Portugal's President Francisco Da Costa Gomes had talks at his Palace on Sunday (30 November) with party leaders ranging from the extreme left to the centre of Portuguese politics.
GV Square out-side Ministry of Social communications.
SV PAN GV Soldiers checking occupants of cars
GV Church with crowds outside.
SV Wreaths in van and people queuing to enter church.(2 shots)
SV People around coffins of commandos lying in state.
SV Soldier on guard PULL-BACK TO men consoling mother of one commando (not in shot) with newsmen in foreground.
GV (Oporto) Bridge over river PAN UP river and town along banks.
GV Quayside with people going about their business.
GV Fish being sold on quayside.
GV Woman selling papers.
CU Newspaper front pages. (2 shots)
GV Central Square in Oporto with traffic on streets and people reading newspapers. (2 shots)
CU AND GV Anti-Fascist slogans painted on walls. (2 shots)
Initials VS 2.55 VS 3.10
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Background: Portugal's President Francisco Da Costa Gomes had talks at his Palace on Sunday (30 November) with party leaders ranging from the extreme left to the centre of Portuguese politics. In the talks he emphasised the urgent need to safeguard public order in the country.
Some politicians in Lisbon suggest that the differences between the rival political groups could well have flared into civil was during last week's left-wing rebellion.
The President and his advisors told the political leaders that they must persuade their followers to surrender unlawfully-held arms and forego demonstrations for the next few days.
Leaders of the Government parties - the Socialists, the Centrist Popular Democrats (PPD), and the Communists - were also present at the talks, which were described as less an exchange of ideas than a series of "pointers" from the President.
Other points made by the President included a direction that clandestine radio transmitters should be handed over to the authorities, and that production in the country would have to be increased because of Portugal's serious economic crisis. Many people in the capital believe that the victory of the Conservative and moderate forces over last week's rebellion will be followed by an austere economic policy.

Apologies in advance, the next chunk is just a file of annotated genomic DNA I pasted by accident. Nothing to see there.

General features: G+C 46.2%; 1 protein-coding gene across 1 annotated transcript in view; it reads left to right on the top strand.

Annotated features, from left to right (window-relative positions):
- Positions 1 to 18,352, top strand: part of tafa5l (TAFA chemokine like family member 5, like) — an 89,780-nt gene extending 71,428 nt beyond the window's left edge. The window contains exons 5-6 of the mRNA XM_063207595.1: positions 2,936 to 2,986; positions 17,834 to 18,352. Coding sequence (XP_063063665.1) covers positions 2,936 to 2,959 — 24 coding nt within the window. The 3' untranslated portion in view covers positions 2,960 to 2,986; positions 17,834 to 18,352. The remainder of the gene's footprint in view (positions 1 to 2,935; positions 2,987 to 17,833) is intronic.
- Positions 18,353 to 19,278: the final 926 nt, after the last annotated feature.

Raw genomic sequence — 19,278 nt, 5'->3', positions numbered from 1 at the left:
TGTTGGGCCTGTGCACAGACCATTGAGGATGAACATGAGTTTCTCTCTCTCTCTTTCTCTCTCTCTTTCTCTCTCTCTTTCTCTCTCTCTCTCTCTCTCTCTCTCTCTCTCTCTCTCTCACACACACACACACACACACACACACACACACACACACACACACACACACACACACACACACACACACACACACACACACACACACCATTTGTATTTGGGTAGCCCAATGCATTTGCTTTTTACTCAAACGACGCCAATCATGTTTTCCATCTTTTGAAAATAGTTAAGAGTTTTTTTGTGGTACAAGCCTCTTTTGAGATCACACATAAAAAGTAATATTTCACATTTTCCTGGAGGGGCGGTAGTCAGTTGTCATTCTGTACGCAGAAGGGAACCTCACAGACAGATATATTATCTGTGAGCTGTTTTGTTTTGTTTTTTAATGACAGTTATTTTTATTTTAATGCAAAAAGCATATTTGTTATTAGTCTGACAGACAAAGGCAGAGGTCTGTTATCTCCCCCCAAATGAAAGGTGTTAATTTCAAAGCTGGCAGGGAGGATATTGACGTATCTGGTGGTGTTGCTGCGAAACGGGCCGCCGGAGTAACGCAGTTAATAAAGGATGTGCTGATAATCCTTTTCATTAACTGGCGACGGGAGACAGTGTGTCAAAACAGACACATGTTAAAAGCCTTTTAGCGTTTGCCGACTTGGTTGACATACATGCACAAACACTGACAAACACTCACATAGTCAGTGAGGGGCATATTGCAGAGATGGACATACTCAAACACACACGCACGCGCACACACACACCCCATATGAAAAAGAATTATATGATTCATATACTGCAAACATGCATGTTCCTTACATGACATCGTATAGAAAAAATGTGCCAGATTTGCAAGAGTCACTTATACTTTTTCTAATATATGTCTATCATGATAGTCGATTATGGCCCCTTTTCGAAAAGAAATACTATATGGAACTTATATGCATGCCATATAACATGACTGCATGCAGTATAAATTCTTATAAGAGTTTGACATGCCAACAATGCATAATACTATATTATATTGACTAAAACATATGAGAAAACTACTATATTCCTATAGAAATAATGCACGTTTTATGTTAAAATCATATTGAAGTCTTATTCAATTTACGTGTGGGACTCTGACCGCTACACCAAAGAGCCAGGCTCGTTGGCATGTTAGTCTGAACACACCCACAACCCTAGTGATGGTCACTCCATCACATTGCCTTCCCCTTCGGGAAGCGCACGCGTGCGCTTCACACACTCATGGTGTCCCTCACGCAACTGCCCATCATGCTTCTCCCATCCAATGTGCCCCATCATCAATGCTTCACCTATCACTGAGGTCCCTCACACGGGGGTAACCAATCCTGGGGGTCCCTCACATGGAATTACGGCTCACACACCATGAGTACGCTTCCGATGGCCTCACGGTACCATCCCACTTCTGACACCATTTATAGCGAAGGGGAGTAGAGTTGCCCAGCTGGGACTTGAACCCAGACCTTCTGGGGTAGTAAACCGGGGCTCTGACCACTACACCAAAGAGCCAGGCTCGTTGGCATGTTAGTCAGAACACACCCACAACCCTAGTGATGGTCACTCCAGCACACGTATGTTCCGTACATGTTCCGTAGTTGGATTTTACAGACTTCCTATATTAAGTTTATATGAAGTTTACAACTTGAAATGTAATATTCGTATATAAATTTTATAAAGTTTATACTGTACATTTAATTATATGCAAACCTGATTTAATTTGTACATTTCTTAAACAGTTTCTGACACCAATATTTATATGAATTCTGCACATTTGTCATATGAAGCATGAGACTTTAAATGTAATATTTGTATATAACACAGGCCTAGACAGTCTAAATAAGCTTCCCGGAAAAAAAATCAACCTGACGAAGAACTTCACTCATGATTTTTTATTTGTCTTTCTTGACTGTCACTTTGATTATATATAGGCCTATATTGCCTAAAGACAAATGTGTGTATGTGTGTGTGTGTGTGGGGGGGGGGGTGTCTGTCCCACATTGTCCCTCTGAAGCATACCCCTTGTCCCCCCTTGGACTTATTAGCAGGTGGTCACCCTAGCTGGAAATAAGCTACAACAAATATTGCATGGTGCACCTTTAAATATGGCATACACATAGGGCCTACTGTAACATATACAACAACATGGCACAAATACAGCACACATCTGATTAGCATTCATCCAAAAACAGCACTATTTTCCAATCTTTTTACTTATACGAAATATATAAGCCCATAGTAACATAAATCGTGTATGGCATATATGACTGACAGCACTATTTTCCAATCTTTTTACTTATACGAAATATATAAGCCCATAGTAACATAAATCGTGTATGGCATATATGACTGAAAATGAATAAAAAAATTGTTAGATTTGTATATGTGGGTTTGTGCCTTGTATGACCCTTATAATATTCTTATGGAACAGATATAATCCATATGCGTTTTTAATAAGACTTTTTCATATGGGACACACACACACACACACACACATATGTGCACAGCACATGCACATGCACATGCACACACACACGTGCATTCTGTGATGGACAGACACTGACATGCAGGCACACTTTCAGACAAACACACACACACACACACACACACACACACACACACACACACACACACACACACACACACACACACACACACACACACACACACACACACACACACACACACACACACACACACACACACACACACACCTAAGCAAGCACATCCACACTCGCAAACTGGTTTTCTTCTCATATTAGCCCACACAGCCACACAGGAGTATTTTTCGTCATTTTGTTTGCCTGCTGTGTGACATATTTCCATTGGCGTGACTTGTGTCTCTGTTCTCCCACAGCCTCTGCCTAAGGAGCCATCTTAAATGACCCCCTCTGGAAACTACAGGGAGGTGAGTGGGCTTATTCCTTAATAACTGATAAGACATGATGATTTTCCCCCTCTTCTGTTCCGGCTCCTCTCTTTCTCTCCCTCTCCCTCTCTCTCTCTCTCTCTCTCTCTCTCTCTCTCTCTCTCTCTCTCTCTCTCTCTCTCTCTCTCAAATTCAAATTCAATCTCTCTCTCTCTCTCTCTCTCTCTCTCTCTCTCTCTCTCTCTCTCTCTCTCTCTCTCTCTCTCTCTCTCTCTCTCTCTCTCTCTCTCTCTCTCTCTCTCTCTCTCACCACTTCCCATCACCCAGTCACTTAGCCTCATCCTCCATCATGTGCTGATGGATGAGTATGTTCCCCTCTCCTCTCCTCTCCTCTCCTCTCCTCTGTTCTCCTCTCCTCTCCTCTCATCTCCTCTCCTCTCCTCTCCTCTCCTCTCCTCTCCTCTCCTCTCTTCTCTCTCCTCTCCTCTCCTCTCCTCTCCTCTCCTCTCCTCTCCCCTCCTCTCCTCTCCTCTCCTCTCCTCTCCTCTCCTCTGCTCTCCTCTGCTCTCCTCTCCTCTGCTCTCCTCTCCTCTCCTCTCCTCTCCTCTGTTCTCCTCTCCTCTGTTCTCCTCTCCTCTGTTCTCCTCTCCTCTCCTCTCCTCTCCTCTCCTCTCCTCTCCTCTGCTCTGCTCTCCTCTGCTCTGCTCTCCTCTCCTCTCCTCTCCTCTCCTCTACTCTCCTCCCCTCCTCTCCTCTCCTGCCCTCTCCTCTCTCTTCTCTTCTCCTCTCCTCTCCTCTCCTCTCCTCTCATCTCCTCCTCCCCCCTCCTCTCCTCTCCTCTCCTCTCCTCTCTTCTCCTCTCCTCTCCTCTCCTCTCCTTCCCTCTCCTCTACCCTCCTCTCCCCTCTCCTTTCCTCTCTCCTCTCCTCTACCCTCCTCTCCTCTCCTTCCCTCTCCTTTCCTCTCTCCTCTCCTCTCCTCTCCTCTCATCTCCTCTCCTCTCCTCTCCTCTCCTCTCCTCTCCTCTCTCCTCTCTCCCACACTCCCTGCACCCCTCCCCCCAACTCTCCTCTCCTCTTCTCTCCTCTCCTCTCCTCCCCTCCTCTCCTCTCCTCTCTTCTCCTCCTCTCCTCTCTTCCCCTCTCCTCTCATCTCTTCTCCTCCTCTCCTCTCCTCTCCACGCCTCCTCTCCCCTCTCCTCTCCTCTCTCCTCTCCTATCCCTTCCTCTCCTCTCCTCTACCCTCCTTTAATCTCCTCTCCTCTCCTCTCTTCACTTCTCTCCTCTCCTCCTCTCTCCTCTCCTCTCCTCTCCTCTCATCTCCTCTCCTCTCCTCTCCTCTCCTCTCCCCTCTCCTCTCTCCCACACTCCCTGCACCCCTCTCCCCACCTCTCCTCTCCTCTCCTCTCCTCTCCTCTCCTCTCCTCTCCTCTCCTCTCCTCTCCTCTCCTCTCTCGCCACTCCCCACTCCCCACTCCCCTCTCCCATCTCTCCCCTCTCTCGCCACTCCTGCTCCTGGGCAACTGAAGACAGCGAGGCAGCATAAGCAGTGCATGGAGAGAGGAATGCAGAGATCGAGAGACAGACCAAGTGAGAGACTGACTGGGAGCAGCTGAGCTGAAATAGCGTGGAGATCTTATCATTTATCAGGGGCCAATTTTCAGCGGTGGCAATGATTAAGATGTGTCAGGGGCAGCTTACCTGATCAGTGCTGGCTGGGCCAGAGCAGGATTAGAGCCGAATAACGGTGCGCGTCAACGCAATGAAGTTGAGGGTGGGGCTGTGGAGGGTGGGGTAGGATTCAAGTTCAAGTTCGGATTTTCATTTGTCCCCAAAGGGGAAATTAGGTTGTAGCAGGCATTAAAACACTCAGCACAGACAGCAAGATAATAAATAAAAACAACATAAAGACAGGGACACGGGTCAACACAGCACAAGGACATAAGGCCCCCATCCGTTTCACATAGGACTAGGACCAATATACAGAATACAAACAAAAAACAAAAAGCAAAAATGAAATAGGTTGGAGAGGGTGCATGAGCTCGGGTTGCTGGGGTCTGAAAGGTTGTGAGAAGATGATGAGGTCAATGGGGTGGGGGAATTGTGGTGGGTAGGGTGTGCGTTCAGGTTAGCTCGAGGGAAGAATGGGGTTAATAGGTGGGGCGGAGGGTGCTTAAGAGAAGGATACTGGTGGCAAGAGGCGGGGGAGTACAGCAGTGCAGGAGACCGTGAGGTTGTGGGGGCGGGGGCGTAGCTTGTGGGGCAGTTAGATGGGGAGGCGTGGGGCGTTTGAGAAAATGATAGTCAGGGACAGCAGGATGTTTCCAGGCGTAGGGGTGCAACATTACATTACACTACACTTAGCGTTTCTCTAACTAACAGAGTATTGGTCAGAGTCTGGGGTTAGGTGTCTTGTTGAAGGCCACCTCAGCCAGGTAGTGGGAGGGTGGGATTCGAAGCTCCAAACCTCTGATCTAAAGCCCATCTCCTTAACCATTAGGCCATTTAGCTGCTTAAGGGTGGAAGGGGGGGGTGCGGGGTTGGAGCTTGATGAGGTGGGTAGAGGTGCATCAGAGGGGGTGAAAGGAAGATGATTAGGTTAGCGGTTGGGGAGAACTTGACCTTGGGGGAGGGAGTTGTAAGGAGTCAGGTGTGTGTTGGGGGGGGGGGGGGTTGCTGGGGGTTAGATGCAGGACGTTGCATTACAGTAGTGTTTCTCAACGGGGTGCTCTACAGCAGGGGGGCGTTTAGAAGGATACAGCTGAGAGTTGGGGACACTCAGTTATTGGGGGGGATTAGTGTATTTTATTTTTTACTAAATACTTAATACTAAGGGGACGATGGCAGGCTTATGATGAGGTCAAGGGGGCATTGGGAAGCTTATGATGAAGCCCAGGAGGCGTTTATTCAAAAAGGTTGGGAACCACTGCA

On Sunday evening thousands of people queued outside the Estrela Church in Lisbon for hours to pay their respects to two loyal commandos who were killed when capturing the Police barracks. The mother of one was led away by a medical attendant after shouting "I want my son back" at the top of her voice for several hours beside the coffin lying in the chapel. The bodies were to be taken to the commandos' home towns outside Lisbon for burial on Monday.
The Communist newspaper Avante has accused the PPD and the Socialist parties of leading the Government into an impasse through their right-wing policies. The Communist Party has emphasised that it had nothing to do with the rebellion, and has described accusations that the party was preparing a coup as "baseless".
Avante, which was published on Sunday for the first time since a state of siege was imposed on Lisbon five days before, accused extreme left-wing groups of "playing at insurrections and taking power."
The military authorities have formally denied that warrants were issued for the arrest of any civilian members of left-wing parties in connection with the uprising. However, about 90 military personnel have been held so far, including the best known supporters of General Vasco Goncalves, the pro-Communist ex-Premier. All of them are being held incommunicado in the Conservative northern city of Oporto. The Armed Forces High Command said on Sunday that twelve of them were threatening to stage a hunger-strike.
SYNOPSIS: The people of Portugal enjoyed what the authorities described as a "compulsory" holiday on Monday, as a purge continued of many formerly influential figures following last week's abortive revolt. The Lisbon military region was still under a partial state of siege with a nightly four-hour curfew. Security forces searched cars on the outskirts of Lisbon for illicit arms.
The day before, people had queued for hours outside the city's Estrela Church to pay their respects to two loyal commandos who were killed when capturing the police barracks in the final hours of the revolt. The bodies were to be taken north the following day to their home towns outside Lisbon. One of the mothers had to be removed by a medical attendant after shouting for several hours for her son to be returned.
Meanwhile, President Da Costa Gomes was having talks at the Belem Palace with leaders of political parties ranging from the centre to the extreme left.
In the conservative northern town of Oporto, about ninety left-wing military personnel were being held incommunicado following the uprising. They included the best-known supporters of General Vasco Goncalves, the pro-Communist ex - Premier. However, the military authorities were formally denying that any warrants had been issued for the arrest of any civilian members of left-wing parties.
In the talks at the Belem Palace, President Da Costa Gomes told the political leaders that their followers must surrender unlawfully-held arms, and forego demonstrations for the next few days. He emphasised the urgent need to increase production and safeguard public order.